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Original Article

IJMDC. 2024; 8(2): 607-611

The effect of virtual reality games on the eyes and vestibular system amongst virtual reality users in Riyadh, Saudi Arabia

Arwa Mushabbab Alamri, Ishama Marium, Mohammed Saad Alkhaldi, Fatimah Yousef Al–Humaily, Talal M. Abukaram, Lamees Mohammed Algubran, Wala Saleh Alshiha, Sahar Mushabbab Alamri, Nora Jasim Alturki, Refah Saud Alotaibi.


This research aimed to explore the influence of virtual reality (VR) games on the eyes and vestibular system, focusing on balance, orientation, motion sickness occurrence, and overall visual health among Riyadh VR users.
A cross-sectional study involving 387 individuals aged 8 to 40 years and beyond was conducted using an internet-based questionnaire. The study investigated the effects of VR gaming on eyesight, balance, orientation, and motion sickness. Demographic variables, VR headset usage, and duration of VR gaming were also examined.
The study revealed that 68% of individuals aged 20 to 30 years in Riyadh were amid VR gamers, with an approximately equal gender split. Native Saudis represented 78.3% participants, contributing cultural insights. Approximately, 56.3% participants used VR headsets for gaming. Varied user experiences were observed, with 45.2% adopted VR gaming recently. A substantial proportion (55.8%) believed that VR games affected eyesight or balance. Motion sickness occured in 24.5% gamers, while tinnitus and headaches were reported by 27.1% and 29.2%, respectively.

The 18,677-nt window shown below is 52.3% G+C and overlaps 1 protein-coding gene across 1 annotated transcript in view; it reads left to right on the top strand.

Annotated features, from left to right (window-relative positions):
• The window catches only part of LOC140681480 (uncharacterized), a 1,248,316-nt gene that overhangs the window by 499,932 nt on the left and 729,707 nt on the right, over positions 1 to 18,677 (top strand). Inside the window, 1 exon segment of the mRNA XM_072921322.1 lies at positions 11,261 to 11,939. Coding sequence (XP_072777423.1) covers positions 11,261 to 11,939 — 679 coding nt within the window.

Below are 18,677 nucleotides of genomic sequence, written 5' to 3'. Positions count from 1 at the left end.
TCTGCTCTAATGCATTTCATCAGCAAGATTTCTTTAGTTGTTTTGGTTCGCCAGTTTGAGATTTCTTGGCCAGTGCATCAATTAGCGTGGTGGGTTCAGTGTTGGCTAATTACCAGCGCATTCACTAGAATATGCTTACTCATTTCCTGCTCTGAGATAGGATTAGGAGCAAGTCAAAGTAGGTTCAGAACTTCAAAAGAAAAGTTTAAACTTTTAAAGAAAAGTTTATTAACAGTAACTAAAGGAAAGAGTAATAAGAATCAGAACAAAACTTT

The study shed light on the growing popularity of VR gaming in Riyadh's younger population, revealing insights into associated sensory and physiological effects. The findings underscored the need for further research and development to address challenges such as motion sickness, tinnitus, and migraines associated with VR gaming. The study contributed to the ongoing discussion on the effects of VR gaming on sensory system and advocated for continuous efforts to improve user experiences while minimizing potential risks.

Key words: Effect, virtual reality (VR), games, eyes, vestibular system, Saudi Arabia.

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